I found this an interesting book and I have huge respect for Ferguson's work. My only problem is the attempt to elevate the "what if" game to a branch of the philosophy of history. I found this introductory section creaky and unconvincing. "Counterfactuals" are better classified as imaginary conceits, more akin to sci-fi than history. They may be more entertaining than a lot of straight history but they are never likely to throw up genuinely original insights. Ferguson ironically demonstrates this later in the book. His essay on the causes of the First World War is fascinating and does indeed throw up ar least one original insight, namely that pre-war Britain repeatedly rejected the option of an Anglo-German alliance not from fear of a strong or resurgeant Germany, but precisely the opposite. A German alliance would jeopardise friendship with France and Russia; they were strong; Germany was not. The perception of German weakness was the main obstancle to Anglo-German detente. But the point is - it is an essay; Ferguson did not write it in the format of a counter-factual, but as a probing and speculative essay. Counter-factuals are fun; but they are no substitute for the reflective intelligence of the historian, compared to which they are a gimmick. Don't get me wrong - read this book - but for strictly for fun.
Help other customers find the most helpful reviews 
Was this review helpful to you? Yes No


1 of 1 people found the following review helpful
5.0 out of 5 stars Interesting, 26 Nov 2013
Some historians might scoff at counterfactual "what if" history, but I fully believe in its value. When historians consider alternative scenarios to what happened, it can only help to aid their understanding of what actually did happen. Niall Ferguson presents this argument (in a great deal more length) during this book's introduction, then a number of historians use counterfactuals to examine certain historical events - from the English Civil War (what if Charles I had avoided the Civil War?) to the Cold War (what if Communism had not collapsed?) I found the two Second World War counterfactuals, looking at the possibility of Germany victories against the UK and the USSR, to be the most engaging. The only question mark against the book is the afterword, in which Niall Ferguson indulges in a 'virtual history' encompassing all the events of the earlier chapters which ends in the long-lived Stuart dynasty being overthrown at the end of the Cold War. Having spent time building up counterfactual history as a serious pursuit which should be rigorous and sensibly applied to history, the afterword is a flight of fancy which contradicts the central idea of the book. Nevertheless, Virtual History succeeds in making the reader think seriously about the value of counterfactuals as a tool for historical understanding.
Help other customers find the most helpful reviews 
Was this review helpful to you? Yes No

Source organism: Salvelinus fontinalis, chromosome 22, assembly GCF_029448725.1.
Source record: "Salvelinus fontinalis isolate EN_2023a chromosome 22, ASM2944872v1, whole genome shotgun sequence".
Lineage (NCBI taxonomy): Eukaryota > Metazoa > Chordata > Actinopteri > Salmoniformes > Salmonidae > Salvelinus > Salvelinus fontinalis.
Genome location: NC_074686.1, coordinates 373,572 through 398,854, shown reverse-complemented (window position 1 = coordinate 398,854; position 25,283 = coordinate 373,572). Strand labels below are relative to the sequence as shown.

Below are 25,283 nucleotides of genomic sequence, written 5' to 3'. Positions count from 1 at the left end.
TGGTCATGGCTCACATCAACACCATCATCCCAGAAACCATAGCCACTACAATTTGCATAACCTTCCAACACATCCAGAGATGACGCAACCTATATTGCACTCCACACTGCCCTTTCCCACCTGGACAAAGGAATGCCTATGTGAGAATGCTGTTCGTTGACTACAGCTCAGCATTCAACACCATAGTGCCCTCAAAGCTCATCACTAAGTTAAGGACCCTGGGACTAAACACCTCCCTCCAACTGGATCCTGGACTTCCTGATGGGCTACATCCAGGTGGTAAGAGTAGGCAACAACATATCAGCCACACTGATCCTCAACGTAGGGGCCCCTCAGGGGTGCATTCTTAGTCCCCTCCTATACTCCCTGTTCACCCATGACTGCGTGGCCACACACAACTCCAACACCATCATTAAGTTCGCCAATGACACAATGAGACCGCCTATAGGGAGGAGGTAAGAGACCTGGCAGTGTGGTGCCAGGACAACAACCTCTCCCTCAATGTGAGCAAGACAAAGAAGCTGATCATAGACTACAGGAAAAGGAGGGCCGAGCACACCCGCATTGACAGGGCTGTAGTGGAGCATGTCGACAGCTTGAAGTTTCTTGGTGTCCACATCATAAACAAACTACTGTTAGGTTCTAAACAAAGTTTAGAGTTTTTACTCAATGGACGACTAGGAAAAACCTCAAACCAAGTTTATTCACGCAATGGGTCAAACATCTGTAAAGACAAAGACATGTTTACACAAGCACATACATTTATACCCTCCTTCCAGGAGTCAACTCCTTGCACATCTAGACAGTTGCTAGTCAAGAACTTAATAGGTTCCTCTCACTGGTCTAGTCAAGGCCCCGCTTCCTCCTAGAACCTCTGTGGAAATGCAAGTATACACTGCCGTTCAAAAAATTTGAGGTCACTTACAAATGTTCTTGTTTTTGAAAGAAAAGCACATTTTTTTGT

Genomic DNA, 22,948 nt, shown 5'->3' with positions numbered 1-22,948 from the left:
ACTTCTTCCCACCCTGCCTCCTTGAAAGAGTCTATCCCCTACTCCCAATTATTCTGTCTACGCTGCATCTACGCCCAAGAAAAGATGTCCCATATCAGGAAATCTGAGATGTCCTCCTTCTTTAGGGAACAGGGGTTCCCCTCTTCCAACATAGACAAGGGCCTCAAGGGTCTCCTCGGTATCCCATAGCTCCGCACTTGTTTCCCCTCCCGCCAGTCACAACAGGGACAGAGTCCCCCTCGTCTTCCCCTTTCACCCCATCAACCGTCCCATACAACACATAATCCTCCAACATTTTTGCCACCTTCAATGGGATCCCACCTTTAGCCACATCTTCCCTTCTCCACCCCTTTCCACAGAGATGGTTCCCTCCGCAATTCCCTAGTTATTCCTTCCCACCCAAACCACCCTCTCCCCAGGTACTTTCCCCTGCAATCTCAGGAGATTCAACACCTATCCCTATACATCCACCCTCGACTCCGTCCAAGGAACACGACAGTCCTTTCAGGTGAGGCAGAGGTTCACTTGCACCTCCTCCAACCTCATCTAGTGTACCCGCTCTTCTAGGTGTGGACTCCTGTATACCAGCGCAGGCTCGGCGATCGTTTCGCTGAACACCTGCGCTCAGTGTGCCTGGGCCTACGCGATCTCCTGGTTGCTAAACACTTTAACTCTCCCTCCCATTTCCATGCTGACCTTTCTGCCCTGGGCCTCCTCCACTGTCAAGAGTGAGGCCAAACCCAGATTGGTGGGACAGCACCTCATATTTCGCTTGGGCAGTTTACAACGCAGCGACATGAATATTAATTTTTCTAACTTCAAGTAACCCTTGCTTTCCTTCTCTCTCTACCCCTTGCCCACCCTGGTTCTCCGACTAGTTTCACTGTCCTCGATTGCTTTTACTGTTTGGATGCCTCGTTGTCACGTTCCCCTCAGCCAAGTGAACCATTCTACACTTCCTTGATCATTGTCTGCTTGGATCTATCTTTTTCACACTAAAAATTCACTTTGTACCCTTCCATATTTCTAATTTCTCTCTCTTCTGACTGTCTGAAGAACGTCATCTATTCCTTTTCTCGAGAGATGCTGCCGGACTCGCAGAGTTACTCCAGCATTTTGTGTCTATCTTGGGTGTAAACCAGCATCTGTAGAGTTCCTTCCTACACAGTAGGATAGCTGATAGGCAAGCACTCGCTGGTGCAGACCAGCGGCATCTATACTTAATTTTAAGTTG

2.0 out of 5 stars On time but pages missing, 22 Aug 2013
Verified Purchase(What is this?)
Someone has ripped twenty pages out of the book. It's a dip in read so this doesn't ruin it completely, but these were twenty pages I wanted to dip into
Help other customers find the most helpful reviews 
Was this review helpful to you? Yes No


5.0 out of 5 stars "what if", 28 Feb 2013
Verified Purchase(What is this?)
This review is from: Virtual History: Alternatives and Counterfactuals (Paperback)
a good book, but more academic than expected. the very long introduction drowns you in the 'history of history' and becomes slightly pompous, and it seems Ferguson feels the need to justify to the academic community why counterfactual history should be taken seriously. the chapter themselves are ok, but there are better counterfactal works out there. a lot of time in each chapter is spent on telling what actually happened, and too little time is given to the "what if" part of the question. also, most of the chapters are focused on newer history (20th century), so for someone like me, more interested in older history, it wasnt great.
a good read, but some knowledge about history (particularly western European) would be useful.
Help other customers find the most helpful reviews 
Was this review helpful to you? Yes No


0 of 1 people found the following review helpful
5.0 out of 5 stars A chaotic past, 19 Aug 2011
By 
D. J. Andrews "David Andrews" (Keele, UK) - See all my reviews
(REAL NAME)   
This review is from: Virtual History: Alternatives and Counterfactuals (Paperback)
This book puts counterfactual history in the context that it should have been in all along and that is one in a crusade against whiggishness. It raises the importance of questioning what the alternatives were to a decision or outcome before making judgments on actions. It gets a bit whiffy at points and i'm sure the union jacks and hitler on the cover were nothing to do with selling the book.

It is fun, but so are alot of things that are worthwile and tell us about the nature of humanity, art, literature, film, cheese. Being fun shouldn't cheapen it.
Help other customers find the most helpful reviews 
Was this review helpful to you? Yes No


3 of 8 people found the following review helpful
1.0 out of 5 stars Not up to scratch, 30 Nov 2009
This review is from: Virtual History: Alternatives and Counterfactuals (Paperback)
There is very little by way of counterfactual ideas or theories in this book.
Disappointingly,the authors spend the vast bulk of the book simply repeating what any historical book about the period could tell you & not nearly enough effort is put into the fascinating theories that it is possible to expand upon.
The vignettes by such eminent authors as John Keegan that are dotted about the book are far superior but regrettably brief.
Help other customers find the most helpful reviews 
Was this review helpful to you? Yes No


0 of 2 people found the following review helpful
2.0 out of 5 stars WHY DID I BUY THIS?, 29 Nov 2013
By 
Mervyn O. Hagger "freebornjohn" (Texas, USA) - See all my reviews
(REAL NAME)   
Verified Purchase(What is this?)
This book was recommended to me because of it style of presentation, and so I bought two versions of the same book. That was a waste of money since I didn't like the style or the book.
Help other customers find the most helpful reviews 
Was this review helpful to you? Yes No


6 of 17 people found the following review helpful
5.0 out of 5 stars History is an accident - brilliant, 19 Mar 2006
By 
Jennifer Okonkwo "SteveP" (London, England) - See all my reviews
(REAL NAME)   
A slow start, and gets bogged down at times. However so shocking and controversial it will turn your head around 180 degrees. Absolutely must.
Help other customers find the most helpful reviews 
Was this review helpful to you? Yes No


‹ Previous | 1 2 | Next ›
Most Helpful First | Newest First

This product

Virtual History: Alternatives and Counterfactuals
Virtual History: Alternatives and Counterfactuals by Niall Ferguson (Paperback - 6 Mar 1998)
Used & New from: £0.01
Add to wishlist See buying options
Only search this product's reviews